AI CIRCLS Mock Review Panels

AI CIRCLS recently completed a Mock Review Panel series with 42 participants. The goal of this series was to broaden participation in current and future NSF programs and offer professional development to the next generation of principal investigators. Participants reviewed and evaluated proposals on emerging educational technologies using the NSF review criteria and reflected on the insights that emerged from the process. The program explicitly outlined what to expect when participating in the review process, as well as how to be considered for serving on a future review panel. A Fellows Tier of select participants (see list below), who consisted of researchers, doctoral candidates, K-12 educators, and industry professionals engaged in additional professional development activities related to grant proposal preparation and synthesized their reflections from the overall experience (see Summary of Synthesis Themes and their poster presentations from our CIRCLS ’23 Convening below).

Mock Review Panels 2023 Fellows Tier:

Sindhu Chennupati, Arizona State University
Tina Cheuk, California Polytechnic State University
Valerie Crawford, Glades Middle School
Aleshia Hayes, University of North Texas
Richard Kalunga, University of the District of Columbia
Armanda Lewis, New York University
Yingjie Liu, San Jose State University
Janice Mak, Arizona State University
Marlon Matilla, Arkansas Military and First Responders Academy
Natalie Ottey, University of the District of Columbia
Carmen Ana Ramos-Pizarro, University of the District of Columbia

Team Projects:

Team 1 Project

Broadening Participation: A Model for Developing the Next Generation of Principal Investigators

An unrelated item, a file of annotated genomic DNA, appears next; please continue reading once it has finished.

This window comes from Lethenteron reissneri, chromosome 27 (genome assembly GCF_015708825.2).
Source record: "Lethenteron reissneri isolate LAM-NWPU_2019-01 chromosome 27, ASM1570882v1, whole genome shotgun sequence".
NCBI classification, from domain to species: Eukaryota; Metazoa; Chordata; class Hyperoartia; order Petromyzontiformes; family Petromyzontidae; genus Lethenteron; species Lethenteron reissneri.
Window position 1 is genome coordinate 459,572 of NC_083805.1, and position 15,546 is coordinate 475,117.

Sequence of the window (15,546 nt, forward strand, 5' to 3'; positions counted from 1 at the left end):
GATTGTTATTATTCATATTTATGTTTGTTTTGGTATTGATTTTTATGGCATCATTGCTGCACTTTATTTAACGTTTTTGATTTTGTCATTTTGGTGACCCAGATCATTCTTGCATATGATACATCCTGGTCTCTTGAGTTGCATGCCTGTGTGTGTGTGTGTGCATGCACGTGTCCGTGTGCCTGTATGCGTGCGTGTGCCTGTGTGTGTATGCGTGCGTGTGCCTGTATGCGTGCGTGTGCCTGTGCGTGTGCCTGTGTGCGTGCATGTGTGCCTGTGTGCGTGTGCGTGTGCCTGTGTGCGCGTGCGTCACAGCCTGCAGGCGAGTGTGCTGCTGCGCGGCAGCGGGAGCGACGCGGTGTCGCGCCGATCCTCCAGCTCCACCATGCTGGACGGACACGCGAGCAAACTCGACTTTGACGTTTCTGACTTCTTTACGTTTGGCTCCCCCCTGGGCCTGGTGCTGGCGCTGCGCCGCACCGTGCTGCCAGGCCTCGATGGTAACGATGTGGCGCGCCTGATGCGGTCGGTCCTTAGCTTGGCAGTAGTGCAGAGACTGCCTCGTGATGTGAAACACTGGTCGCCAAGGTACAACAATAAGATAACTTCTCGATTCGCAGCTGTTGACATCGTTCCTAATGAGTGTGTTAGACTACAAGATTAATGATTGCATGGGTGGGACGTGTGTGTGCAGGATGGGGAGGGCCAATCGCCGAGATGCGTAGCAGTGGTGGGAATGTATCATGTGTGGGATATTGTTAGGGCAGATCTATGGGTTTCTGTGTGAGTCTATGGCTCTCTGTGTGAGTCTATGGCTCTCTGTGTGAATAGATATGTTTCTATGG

Authors: Janice Mak, Marlon Matilla, Armanda Lewis, and Richard Kalunga

    Abstract: In response to a need to build capacity and representation in education research involving emerging technology, we present a model through which groups of practitioners and early career researchers acquired firsthand experience with reading, reviewing, and evaluating grants aligned with National Science Foundation’s review criteria. This model of holding a mock review panel is a promising approach to equipping diverse groups of potential grant applicants to engage in dialogue to calibrate around defining what constitutes a high quality proposal based primarily on whether or not the sample proposals exhibit intellectual merit and broader impacts. The elements needed to implement a successful mock review process and suggested protocol are outlined in this poster and potential spaces to apply this mock review process. Through focused efforts to demystify the grant application process for early career researchers and practitioners, it is possible to expand the diversity of research teams and the research done in
    the field.

Project Brochure and Poster (PDF)

Team 2 Project

Demystifying NSF RITEL Research Proposals: A User-Friendly Rubric with DEI Emphasis

Authors: Carmen Ana Ramos-Pizarro, Aleshia Hayes, Yingjie Liu, and Natalie Ottey

    Abstract: This project aims to demystify grant solicitation by unpacking it into a user-friendly rubric format that includes essential items researchers should address and valuable best practices recommendations. Suggested guidelines for Diversity, Equity, and Inclusion (DEI) are highlighted for consideration in all project phases.

    Rubric for Self-Evaluation of NSF RITEL Grants in Progress and Project Poster (PDF)

    Image of poster

If you’re interested in plugging into any of these projects or learning more, please let us know. We welcome any feedback and input that our community has to offer. Please reach out to us with any thoughts or recommended topics for future exchanges!